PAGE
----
Stewed vegetables with barley


Wouldn't it be nice if you always had a meal ready for you immediately after your workouts?

Think about it.
No more processed food because you are too hungry to cook.
No more fast food/take-out because you can't find time to cook.
No more incomplete meals because your food options are limitless.
No more snacking your way to a meal because you are too starving to wait for a meal.
No more sabotaging workouts from not eating the right foods at the right time to repair and recover. 

Sadly, athletes are busy and ironically, food is an afterthought. Well, not so much food being the afterthought (as athletes do eat) but food prep isn't always a priority. With every minute of the day planned and occupied, many athletes don't put meal prep on the hierarchy of "things to do" each day.
This often backfires as athletes will find themselves not meeting energy needs, not recovering well, eating too much convenience/processed food (quick and easy), struggling with aches and colds (immune system depression) and not feeling good inside.

Simply put - food is your fuel!

When you eat well, your body performs well.
When your body is starved for energy or key nutrients, it's easy to reach for pick-me-ups like energy drinks and/or caffeine. It's also common for athletes to overly use NSAIDs and sleep aids because the body is not recovering well from workouts. 

If you read the recent article on Gwen Jorgensen, you'll see that Patrick (her husband) makes sure that Gwen always refuels and fuels. 

"Food preparation is arguably Lemieux’s most important job. When they travel to races, Lemieux turns the couple’s hotel room into his own kitchen. He insists on packing his own knives, cutting board and rice cooker. He gathers food from a local grocery store and uses his rice cooker to prepare everything from meat to vegetables to quinoa.
During the season, Lemieux shops at a grocery store six days per week. 
After serving Jorgensen her morning oats, Lemieux transitions to preparing lunch, which usually consists of rice with meat and vegetables, followed by a piece of dark chocolate, a staple for Jorgensen after every meal. Lemieux looks at his watch often, knowing his wife will return home from her swim workout at 12:30 p.m.
“Lunch needs to be on the table immediately,” Lemieux said. “She is hungry.”
Jorgensen is grateful that lunch is served so soon after her morning swim. This allows her to relax and stay off of her feet for several hours until her next workout at 4:00 p.m.
Not all triathletes are as fortunate.
Many of Jorgensen’s rivals spend this critical recovery period between workouts shopping at the grocery store, cooking lunch and cleaning dishes."

I realize that not every athlete is this lucky but it is important to emphasize how critical nutrition is as it relates to how your body adapts to training stress.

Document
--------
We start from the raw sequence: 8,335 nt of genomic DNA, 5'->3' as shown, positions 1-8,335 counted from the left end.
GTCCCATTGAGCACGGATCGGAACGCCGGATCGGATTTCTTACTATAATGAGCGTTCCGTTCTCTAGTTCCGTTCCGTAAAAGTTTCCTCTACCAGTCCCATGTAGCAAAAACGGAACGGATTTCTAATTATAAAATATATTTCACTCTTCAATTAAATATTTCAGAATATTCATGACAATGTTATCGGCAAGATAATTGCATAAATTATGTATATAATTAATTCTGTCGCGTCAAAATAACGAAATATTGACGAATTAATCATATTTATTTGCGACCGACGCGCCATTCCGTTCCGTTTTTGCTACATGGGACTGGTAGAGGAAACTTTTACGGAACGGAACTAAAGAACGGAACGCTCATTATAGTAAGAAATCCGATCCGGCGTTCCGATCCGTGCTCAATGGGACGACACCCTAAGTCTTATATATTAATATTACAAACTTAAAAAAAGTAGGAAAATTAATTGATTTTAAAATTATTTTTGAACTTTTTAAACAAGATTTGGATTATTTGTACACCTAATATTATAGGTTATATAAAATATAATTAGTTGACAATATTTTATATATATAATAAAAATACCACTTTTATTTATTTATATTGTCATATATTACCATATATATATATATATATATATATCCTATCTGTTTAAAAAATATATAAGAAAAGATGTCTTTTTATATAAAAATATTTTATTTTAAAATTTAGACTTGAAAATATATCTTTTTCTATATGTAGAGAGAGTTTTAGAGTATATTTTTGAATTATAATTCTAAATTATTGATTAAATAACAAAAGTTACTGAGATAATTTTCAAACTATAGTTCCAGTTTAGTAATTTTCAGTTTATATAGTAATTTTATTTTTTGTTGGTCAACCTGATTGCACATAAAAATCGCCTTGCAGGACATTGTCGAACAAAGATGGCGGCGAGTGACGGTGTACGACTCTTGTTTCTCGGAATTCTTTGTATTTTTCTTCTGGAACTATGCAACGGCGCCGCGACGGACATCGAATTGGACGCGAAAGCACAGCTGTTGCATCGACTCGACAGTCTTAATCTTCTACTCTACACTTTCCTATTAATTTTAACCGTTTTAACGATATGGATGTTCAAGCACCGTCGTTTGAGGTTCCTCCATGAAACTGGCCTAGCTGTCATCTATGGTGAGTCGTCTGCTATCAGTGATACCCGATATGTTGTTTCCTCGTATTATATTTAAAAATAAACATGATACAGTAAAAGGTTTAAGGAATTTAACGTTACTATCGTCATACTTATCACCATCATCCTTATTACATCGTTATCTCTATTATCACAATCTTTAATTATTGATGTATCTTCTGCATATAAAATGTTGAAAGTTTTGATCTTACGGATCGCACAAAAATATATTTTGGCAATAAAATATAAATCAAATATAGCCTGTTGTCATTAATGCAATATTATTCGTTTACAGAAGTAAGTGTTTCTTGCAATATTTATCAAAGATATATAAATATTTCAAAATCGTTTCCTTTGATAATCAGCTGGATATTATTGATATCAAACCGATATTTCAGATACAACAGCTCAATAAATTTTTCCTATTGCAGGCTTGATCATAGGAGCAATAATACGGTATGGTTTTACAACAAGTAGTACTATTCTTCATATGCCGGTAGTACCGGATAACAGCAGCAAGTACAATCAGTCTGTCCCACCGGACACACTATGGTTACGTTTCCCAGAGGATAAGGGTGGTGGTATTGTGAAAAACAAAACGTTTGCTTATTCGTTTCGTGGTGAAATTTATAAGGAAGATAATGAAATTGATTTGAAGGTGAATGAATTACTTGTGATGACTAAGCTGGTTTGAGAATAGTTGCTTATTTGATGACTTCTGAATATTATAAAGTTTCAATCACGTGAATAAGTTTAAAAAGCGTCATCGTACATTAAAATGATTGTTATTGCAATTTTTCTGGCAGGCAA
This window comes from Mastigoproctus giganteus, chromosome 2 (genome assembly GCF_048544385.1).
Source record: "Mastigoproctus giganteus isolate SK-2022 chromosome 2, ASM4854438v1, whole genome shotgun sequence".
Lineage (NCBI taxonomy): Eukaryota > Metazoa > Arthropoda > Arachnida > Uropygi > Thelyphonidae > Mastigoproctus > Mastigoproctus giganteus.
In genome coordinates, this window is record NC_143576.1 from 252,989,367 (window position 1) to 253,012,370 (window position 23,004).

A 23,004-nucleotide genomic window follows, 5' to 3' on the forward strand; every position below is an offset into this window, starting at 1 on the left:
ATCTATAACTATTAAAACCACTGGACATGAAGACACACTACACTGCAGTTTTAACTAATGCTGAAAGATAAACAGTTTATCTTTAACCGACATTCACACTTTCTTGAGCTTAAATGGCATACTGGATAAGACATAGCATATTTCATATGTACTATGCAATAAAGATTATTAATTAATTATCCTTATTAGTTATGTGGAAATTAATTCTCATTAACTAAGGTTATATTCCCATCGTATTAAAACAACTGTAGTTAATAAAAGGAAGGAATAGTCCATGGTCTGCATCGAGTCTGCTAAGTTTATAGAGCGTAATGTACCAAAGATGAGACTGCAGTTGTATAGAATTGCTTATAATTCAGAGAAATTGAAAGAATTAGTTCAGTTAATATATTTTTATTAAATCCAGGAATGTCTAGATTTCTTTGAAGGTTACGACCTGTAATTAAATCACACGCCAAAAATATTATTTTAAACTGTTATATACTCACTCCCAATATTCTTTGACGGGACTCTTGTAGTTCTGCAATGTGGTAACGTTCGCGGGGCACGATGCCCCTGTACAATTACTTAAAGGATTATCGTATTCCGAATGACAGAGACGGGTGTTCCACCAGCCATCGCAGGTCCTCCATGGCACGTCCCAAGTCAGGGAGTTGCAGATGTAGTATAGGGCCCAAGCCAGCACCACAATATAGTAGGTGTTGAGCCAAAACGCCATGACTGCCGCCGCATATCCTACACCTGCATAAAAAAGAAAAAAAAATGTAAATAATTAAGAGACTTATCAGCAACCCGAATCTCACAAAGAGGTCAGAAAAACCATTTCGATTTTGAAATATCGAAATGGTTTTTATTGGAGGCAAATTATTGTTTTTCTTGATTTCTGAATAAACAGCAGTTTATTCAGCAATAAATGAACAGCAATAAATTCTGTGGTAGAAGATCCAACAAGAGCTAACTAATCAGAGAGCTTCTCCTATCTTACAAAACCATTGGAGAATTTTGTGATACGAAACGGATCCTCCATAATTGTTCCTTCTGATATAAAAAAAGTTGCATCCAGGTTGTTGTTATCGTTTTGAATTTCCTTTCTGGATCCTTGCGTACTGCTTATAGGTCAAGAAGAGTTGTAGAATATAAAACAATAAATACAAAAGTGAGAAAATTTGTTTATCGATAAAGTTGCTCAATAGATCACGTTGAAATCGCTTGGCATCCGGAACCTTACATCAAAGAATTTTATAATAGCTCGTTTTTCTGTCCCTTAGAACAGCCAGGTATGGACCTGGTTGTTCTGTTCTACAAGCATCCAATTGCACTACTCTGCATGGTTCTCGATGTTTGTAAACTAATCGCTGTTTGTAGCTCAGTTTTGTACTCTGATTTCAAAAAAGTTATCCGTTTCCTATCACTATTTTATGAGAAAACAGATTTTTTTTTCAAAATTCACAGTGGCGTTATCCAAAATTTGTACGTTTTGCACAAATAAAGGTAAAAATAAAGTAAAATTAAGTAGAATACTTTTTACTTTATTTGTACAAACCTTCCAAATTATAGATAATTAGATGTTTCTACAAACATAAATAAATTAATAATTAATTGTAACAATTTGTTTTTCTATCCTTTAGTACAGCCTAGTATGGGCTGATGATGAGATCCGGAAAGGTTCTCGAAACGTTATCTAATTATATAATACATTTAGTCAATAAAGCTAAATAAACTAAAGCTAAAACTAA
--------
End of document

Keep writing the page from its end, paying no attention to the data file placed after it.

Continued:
Because you don't have to be an athlete to be healthy, I suggest to see meal prep in another light - it nourishes your body for disease prevention and healthy weight maintenance. 

Whether you see food as fuel or nourishment (or both, as I do), I encourage you to make an added effort to not let meals be an afterthought in your busy life.

Try this.....
Think about how you eat when you don't have a meal planned for after the workout.

Now, plan a meal for post workout.
No, not right now, but in your head. What would you eat after the workout? Maybe oatmeal, eggs and spinach or chicken, a baked potato and sauteed kale or homemade pancakes with eggs, yogurt and fruit.

Think about how you would eat differently if you had your meals planned ahead of time, before the meal. 
Instead of having a bowl of cereal, a packet of oatmeal with a protein bar or a rice cake plus avocado and a hardboiled egg for a meal, you could have something more substantial and filling.

But the only way to make this happen is by preparing your meals ahead of time.

Try to make this more of a habit. Tell yourself that you can't start a workout unless you have food options or a meal ready for after the workout (I suggest to have a meal ready as much as possible because we all know that food cravings change post workout - it's easy to eat what's craved versus what is most "healthy" and practical for post workout.)  

If you make time to train, you should make time to fuel and refuel with nourishing food options. 
If you complain that you just don't have time for meal prep or healthy eating, perhaps you need to rethink your priorities as you can't optimize your fitness and health with a poorly planned diet. 

Stewed Vegetables with Barley
1 cup barley (measured dry) - or your choice grain or potato
1 eggplant
1 red pepper
1 yellow pepper
1 green pepper
Pasta sauce
Olive oil
Protein of your choice

1. Cook barley. Rinse, then cooked in 2.5 cups boiled water, on low heat, for 40-50 minutes. 
2. Preheat oven to 400 degrees. 
3. Chop peppers and eggplant (into chunks). 
4. Drizzle olive oil on bottom of large casserole dish until evenly coated (thin layer, a few tbsp). 
5. Toss peppers and eggplant in olive oil and spread over casserole dish.
6. Add pasta sauce (enough to cover the veggies). Toss to evenly coat. 
7. Cook for 30-40 minutes. Let veggies sit on oven (turned off) while barley continues to cook.
8. Cook protein of your choice (I made tempeh, Karel made chicken). 
9. Prepare your dish: 1/2 - 1.5 cups barley tossed with veggies (as much as you want), topped with 4 ounce protein.

This is an easy hassle free dish as you can let veggies and barley cook without having to stand around in the kitchen. You can ride your trainer or run on the treadmill for 30 minutes or fold laundry, pay bills or play with your kids. There's no reason that you can't find 60 minutes to prep and cook this dish in your day. Be sure to plan for leftovers. You can add dark leafy greens and a different protein to leftovers the next day to make it a whole new meal!